The brief synopsis (no surpises here):
- Real estate is cyclical (it goes up and goes down)
- Real estate prices across North America are highly correlated
- Real estate prices are more volatile in Canada (this is a little surprising)
"Housing cycles in the U.S. and Canada are quite similar overall, but Canadian housing market cycles are more volatile than those in the U.S. Most notably, Canadian housing market contractions are somewhat shorter and sharper than those in U.S. cities. An average expansion lasts from five to six years in both countries and is characterized by an average increase in real prices of about 32%, although the median expansion is larger in Canadian cities (26% versus 18% growth) in our sample. In both countries, real house prices decline by 10% to 11% during an average contraction. This price decline however, occurs more rapidly in Canada since the average contraction lasts only 3.5 years in Canadian cities compared to 4.4 years in the U.S. cities.
Real house price growth rates in the two countries are quite strongly correlated at the national level and among the largest cities in both countries. Canadian cities are in the same housing cycle phase as that of the U.S. 70% of the time. Future work could examine the possibility that there is a common housing cycle in Canada and the U.S. or in broad North American regions. This would be of interest since our findings suggest a clear link between the housing markets of the two countries, yet housing is a non-tradable product.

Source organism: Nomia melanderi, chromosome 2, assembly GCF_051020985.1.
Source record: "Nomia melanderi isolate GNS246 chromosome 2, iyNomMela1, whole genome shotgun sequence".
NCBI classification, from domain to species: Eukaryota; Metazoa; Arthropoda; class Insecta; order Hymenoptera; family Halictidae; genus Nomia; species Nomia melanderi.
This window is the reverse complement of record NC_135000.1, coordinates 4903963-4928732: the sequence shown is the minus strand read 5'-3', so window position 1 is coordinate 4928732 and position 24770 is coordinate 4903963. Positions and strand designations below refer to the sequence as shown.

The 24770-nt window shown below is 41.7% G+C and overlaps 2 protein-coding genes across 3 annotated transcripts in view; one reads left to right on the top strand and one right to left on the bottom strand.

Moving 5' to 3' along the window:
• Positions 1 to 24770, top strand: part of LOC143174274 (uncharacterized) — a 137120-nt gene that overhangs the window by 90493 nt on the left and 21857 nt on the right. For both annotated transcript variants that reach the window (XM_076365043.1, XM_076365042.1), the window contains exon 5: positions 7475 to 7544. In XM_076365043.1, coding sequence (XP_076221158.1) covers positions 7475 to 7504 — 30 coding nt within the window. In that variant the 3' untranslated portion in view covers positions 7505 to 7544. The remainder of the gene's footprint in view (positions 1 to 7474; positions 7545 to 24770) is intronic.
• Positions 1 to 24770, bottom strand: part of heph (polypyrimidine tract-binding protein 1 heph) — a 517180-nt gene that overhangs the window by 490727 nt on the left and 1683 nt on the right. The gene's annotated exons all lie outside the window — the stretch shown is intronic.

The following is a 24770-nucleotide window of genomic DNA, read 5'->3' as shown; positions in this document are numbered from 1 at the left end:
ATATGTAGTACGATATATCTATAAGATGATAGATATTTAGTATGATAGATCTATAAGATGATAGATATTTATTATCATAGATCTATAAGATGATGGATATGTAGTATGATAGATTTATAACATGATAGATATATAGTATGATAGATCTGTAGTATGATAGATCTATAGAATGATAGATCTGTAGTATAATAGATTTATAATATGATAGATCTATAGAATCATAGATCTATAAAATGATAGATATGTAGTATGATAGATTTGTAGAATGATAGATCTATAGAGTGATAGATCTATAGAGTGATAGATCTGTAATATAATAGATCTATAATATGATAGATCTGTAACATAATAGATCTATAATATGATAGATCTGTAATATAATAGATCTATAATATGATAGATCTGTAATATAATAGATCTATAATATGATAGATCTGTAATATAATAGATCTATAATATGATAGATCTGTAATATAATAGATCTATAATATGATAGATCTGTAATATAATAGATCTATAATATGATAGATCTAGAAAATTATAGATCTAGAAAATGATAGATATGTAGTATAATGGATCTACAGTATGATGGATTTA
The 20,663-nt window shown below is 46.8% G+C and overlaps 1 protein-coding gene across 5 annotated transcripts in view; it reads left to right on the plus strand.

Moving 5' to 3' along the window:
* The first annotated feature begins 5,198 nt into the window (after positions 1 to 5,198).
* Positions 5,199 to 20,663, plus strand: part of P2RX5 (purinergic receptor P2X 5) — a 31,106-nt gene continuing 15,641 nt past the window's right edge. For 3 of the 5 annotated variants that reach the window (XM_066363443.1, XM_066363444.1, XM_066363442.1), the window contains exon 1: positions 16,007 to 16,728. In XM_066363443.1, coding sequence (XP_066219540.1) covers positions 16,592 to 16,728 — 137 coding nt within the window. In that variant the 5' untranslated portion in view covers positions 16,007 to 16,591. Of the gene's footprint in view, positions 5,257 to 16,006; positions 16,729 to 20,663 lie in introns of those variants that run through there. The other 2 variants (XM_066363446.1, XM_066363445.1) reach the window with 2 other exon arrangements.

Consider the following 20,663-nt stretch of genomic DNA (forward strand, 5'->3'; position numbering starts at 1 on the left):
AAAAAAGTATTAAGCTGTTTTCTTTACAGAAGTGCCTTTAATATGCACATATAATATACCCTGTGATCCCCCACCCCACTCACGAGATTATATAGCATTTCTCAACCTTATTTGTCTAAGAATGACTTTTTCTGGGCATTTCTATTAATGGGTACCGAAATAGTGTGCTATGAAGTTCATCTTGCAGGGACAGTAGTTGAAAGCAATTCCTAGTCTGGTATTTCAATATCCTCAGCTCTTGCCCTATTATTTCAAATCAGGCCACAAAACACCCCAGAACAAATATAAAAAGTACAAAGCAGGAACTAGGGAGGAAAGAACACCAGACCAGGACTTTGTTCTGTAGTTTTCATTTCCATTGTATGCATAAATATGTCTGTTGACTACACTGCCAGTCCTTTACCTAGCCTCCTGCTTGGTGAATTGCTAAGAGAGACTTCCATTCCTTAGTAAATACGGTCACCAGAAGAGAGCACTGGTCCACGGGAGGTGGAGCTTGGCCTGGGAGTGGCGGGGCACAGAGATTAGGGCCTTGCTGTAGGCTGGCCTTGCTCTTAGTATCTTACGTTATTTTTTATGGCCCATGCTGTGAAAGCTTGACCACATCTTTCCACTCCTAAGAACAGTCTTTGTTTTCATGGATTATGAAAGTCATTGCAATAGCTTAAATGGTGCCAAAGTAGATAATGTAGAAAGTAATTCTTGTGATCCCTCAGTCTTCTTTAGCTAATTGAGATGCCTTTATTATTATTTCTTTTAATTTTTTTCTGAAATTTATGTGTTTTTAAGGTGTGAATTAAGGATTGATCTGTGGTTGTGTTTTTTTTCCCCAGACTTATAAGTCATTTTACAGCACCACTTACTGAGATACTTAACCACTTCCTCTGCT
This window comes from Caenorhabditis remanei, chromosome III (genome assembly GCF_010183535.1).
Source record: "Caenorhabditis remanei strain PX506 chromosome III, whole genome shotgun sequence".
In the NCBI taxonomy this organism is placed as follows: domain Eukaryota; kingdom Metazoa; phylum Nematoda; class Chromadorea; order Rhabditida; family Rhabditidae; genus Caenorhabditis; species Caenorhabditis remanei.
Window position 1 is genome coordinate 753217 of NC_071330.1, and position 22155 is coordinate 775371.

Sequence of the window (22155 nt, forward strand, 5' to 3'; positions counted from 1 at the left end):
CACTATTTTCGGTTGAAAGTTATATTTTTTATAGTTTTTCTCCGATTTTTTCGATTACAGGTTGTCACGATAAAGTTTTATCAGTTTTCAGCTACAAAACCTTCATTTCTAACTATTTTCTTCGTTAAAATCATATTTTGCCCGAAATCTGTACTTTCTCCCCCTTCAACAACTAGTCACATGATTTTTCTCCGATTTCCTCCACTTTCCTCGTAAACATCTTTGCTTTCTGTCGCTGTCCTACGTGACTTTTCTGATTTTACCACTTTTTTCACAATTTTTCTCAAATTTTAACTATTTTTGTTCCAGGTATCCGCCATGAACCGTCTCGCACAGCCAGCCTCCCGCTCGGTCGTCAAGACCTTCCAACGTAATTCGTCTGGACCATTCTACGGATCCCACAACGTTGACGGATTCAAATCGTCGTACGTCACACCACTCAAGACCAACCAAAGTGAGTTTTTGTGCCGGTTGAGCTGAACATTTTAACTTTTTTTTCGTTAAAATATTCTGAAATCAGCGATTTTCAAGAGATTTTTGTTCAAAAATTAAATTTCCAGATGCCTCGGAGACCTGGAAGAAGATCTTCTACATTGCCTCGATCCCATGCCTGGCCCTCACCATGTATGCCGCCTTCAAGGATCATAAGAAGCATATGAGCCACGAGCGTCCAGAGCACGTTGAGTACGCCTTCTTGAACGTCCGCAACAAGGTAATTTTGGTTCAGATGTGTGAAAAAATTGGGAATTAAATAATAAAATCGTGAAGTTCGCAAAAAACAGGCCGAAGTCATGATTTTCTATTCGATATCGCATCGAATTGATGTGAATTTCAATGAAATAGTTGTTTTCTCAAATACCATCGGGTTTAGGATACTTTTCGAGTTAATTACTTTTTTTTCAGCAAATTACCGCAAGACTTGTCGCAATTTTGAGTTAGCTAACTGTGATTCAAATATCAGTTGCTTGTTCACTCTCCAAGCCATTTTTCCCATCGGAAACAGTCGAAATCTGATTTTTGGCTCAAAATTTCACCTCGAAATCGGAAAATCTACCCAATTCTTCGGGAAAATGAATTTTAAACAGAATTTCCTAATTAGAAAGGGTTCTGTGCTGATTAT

Real policy rates and the growth of income per capita appear to have strong effects on the transition probabilities of housing market expansions and contractions. After controlling for these fundamental variables and decade-specific time effects, we still find considerable positive duration dependence in expansions, but little evidence of duration dependence in contractions. These findings suggest that fundamental factors do a fairly good job of explaining the transition of housing markets out of contractions phases.
Therefore, to the extent that policy-makers influence real income growth and real interest rates, they are likely to have a substantial effect on the duration of housing market contractions. However, the existence of significant positive duration dependence in expansion phases probably means that there are other factors such as speculation, overbuilding and surplus inventories that drive the transition of housing markets out of expansion and into contraction.
Furthermore, the duration dependence result in expansion cycles could also prove to be a useful tool for policy makers simply because it may help predict housing market turning points. So, while rising incomes and lower interest rates almost certainly played a role in the continuation of the long housing expansion that most cities in the U.S. and Canada recently experienced, these factors alone cannot fully explain its extraordinary duration."
Yet another interesting piece of research by Robert Shiller. He examines historical house price booms and their turning points.
Have a look and let us know what you think.